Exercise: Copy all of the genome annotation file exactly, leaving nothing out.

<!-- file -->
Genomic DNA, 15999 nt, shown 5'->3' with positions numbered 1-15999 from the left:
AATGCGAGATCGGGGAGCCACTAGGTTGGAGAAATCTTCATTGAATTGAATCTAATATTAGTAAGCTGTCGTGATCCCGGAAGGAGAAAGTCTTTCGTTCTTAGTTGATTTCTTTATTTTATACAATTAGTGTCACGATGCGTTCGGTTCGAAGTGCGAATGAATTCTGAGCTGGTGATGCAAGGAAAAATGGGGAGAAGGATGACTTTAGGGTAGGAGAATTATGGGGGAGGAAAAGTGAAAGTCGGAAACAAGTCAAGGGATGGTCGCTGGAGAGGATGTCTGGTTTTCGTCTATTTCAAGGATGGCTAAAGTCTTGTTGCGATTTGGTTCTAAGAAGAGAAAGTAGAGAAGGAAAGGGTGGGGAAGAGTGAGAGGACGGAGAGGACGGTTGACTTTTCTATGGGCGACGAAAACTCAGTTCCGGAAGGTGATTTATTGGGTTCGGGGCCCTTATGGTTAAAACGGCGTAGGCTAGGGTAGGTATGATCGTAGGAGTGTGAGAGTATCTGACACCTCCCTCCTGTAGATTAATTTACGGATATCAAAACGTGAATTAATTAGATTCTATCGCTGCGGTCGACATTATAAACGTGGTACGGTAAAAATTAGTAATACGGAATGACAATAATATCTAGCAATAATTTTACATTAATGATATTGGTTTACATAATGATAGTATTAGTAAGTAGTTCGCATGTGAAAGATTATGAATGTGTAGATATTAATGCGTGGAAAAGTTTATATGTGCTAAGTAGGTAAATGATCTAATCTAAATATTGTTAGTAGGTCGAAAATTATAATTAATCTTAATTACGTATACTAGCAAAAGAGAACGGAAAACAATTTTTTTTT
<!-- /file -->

Genomic DNA, 15999 nt, shown 5'->3' with positions numbered 1-15999 from the left:
AATGCGAGATCGGGGAGCCACTAGGTTGGAGAAATCTTCATTGAATTGAATCTAATATTAGTAAGCTGTCGTGATCCCGGAAGGAGAAAGTCTTTCGTTCTTAGTTGATTTCTTTATTTTATACAATTAGTGTCACGATGCGTTCGGTTCGAAGTGCGAATGAATTCTGAGCTGGTGATGCAAGGAAAAATGGGGAGAAGGATGACTTTAGGGTAGGAGAATTATGGGGGAGGAAAAGTGAAAGTCGGAAACAAGTCAAGGGATGGTCGCTGGAGAGGATGTCTGGTTTTCGTCTATTTCAAGGATGGCTAAAGTCTTGTTGCGATTTGGTTCTAAGAAGAGAAAGTAGAGAAGGAAAGGGTGGGGAAGAGTGAGAGGACGGAGAGGACGGTTGACTTTTCTATGGGCGACGAAAACTCAGTTCCGGAAGGTGATTTATTGGGTTCGGGGCCCTTATGGTTAAAACGGCGTAGGCTAGGGTAGGTATGATCGTAGGAGTGTGAGAGTATCTGACACCTCCCTCCTGTAGATTAATTTACGGATATCAAAACGTGAATTAATTAGATTCTATCGCTGCGGTCGACATTATAAACGTGGTACGGTAAAAATTAGTAATACGGAATGACAATAATATCTAGCAATAATTTTACATTAATGATATTGGTTTACATAATGATAGTATTAGTAAGTAGTTCGCATGTGAAAGATTATGAATGTGTAGATATTAATGCGTGGAAAAGTTTATATGTGCTAAGTAGGTAAATGATCTAATCTAAATATTGTTAGTAGGTCGAAAATTATAATTAATCTTAATTACGTATACTAGCAAAAGAGAACGGAAAACAATTTTTTTTT